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Intravenous versus Rectal Acetaminophen as an Adjunct to Multimodal Analgesia after Cesarean Delivery
Abstract Number: S2B-4
Abstract Type: Original Research
The combination of acetaminophen with non-steroidal anti-inflammatory drugs (NSAIDs) has been shown to decrease opioid consumption postoperatively by 38-57%.1,2 However, few studies have compared intravenous (IV) to rectal (PR) acetaminophen administration, in evaluating opioid consumption after spinal anesthesia for cesarean delivery (CD).
In this study we reviewed 110 records in the months from October 2017- January 2018. After spinal anesthesia with bupivacaine (0.75%), 1.6-1.8 mL, fentanyl 10 mcg, and preservative free morphine 0.1-0.15 mg, patients received either PR (975 mg) acetaminophen after neuraxial anesthesia, or IV acetaminophen (1 g) after delivery. IV ketorolac 30 mg was also administered during closure of fascia. After CD, ketorolac 30 mg IV q 6hrs, and acetaminophen 650 mg PO q 6hrs were ordered for the next 24 hrs. Fifty-eight patients were excluded since they had receive a transverse abdominis plane block, did not receive intrathecal morphine, had a history of chronic or recent opioid/anxiolytic use, and/or diagnosis of preeclampsia. Electronic medical records were reviewed, and the following data was collected: age, height, weight, BMI, gravity, parity, gestational age, pain visual analogue scores (VAS) at 6, 12, 18, 24 hrs, time to first opioid request, and morphine equivalent dose at 6, 12, 18, 24 hrs. Two-sample t-test and Wilcoxon rank sum test were used for statistical analysis, with a two-sided p < 0.05 considered significant.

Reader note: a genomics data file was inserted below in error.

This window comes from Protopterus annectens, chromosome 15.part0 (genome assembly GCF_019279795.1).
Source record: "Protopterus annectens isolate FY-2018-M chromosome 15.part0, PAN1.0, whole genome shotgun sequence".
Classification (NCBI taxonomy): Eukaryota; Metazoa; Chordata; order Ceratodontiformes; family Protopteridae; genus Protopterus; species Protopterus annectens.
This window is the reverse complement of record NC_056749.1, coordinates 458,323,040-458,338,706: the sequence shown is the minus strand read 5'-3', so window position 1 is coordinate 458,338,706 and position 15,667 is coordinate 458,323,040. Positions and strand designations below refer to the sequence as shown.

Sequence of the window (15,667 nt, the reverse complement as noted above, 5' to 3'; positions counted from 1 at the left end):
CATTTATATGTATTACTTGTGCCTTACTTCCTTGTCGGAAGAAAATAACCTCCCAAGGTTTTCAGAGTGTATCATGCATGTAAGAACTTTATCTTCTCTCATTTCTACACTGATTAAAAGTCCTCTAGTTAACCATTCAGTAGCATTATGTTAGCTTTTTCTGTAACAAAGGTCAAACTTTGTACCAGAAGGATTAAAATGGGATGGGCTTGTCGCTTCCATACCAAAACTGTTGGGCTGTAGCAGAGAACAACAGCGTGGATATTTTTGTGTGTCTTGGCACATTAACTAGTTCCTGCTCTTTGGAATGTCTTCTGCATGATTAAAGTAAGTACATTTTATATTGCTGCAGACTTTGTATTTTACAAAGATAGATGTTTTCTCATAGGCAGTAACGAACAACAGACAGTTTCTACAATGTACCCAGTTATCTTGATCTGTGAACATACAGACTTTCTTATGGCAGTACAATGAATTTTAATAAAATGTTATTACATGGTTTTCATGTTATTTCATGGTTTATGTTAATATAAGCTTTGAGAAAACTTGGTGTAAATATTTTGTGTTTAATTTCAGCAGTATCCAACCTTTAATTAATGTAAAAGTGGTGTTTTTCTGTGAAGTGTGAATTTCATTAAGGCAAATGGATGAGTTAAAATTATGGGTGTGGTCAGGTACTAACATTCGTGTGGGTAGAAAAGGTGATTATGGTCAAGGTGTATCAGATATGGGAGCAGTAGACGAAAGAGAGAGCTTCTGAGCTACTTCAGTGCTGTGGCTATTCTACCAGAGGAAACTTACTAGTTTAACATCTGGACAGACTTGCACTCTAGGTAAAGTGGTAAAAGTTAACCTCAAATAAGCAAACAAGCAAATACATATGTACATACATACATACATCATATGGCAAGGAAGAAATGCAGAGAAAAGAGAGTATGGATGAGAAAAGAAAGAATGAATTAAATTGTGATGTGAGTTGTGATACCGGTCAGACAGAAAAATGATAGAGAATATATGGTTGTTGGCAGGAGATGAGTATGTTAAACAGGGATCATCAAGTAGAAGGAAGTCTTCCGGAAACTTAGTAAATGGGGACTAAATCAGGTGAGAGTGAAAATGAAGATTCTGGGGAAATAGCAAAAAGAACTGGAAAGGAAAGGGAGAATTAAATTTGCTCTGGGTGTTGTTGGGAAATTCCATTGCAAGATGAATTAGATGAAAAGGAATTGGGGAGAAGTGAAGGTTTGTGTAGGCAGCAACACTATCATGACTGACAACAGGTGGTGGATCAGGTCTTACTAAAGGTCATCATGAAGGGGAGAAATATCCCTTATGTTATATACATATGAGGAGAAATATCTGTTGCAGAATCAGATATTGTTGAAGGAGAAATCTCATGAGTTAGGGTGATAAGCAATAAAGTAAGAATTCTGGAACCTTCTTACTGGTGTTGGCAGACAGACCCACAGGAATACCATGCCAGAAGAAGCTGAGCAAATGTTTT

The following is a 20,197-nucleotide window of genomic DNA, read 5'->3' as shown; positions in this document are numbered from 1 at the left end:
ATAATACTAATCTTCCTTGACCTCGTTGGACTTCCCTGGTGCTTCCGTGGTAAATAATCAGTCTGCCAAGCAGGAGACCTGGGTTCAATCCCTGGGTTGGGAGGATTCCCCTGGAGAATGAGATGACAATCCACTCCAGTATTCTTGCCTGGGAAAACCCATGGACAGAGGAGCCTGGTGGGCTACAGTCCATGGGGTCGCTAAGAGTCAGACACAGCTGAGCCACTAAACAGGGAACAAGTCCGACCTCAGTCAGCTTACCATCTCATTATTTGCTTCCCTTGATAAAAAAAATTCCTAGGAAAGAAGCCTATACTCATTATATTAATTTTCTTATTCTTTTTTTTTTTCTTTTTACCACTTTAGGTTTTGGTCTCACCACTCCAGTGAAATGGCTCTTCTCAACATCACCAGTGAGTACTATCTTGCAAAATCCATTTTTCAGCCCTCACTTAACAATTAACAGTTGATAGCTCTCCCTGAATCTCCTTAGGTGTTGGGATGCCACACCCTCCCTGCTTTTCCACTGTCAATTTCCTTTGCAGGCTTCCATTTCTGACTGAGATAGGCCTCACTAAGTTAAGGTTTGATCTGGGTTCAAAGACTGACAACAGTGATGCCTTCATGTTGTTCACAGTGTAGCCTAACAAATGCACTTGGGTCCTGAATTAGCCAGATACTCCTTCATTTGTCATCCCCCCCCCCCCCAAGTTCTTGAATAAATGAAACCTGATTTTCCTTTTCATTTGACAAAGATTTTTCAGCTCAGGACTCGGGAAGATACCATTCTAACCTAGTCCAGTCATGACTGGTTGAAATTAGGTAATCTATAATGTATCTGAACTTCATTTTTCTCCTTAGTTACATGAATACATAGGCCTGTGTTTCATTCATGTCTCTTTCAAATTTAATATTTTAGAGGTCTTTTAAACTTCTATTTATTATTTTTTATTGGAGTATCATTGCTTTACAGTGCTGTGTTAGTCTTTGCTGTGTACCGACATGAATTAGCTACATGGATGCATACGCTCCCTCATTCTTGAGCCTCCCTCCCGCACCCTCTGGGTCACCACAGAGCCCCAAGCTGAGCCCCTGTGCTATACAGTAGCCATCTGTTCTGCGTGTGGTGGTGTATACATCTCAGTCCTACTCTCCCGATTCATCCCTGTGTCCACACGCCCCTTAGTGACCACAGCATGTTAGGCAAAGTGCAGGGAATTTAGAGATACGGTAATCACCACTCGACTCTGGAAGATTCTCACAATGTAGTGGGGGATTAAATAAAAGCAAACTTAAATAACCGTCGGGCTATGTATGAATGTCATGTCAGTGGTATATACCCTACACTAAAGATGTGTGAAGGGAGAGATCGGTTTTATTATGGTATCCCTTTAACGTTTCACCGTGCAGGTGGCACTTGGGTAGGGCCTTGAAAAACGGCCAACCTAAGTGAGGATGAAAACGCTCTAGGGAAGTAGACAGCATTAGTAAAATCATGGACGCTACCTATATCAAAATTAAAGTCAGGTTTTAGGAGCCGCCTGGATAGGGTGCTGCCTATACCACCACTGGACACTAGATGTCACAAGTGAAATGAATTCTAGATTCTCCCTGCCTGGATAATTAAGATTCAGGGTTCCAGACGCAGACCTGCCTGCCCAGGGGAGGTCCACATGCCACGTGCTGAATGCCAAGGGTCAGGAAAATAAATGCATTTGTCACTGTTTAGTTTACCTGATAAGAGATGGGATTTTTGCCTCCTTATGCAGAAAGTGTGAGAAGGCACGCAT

Demographic summary and data analysis of primary outcome (opioid consumption at 24 hr) are summarized in Table 1. No statistical difference was noted for visual analogues scores, nor morphine equivalents at 6, 12, 18, 24 hrs.
Our results suggest that there is no difference in opioid consumption or visual analogue scores at 6, 12, 18, 24 hrs, when comparing the effectiveness of a single dose PR versus IV acetaminophen as part of a multimodal approach for post-cesarean analgesia. A randomized controlled trial needs to be designed to investigate whether the cost of IV acetaminophen (~$38 per dose) is justifiable given no significant difference in opioid consumption in our small cohort study. Future studies designed to evaluate plasma levels of PR and IV acetaminophen after neuraxial anesthesia, and a cost-analysis study between the different routes of administration, should follow.
1 Reg. Anesth and Pain Med 2001
2 Int J Obstet Anesth 2008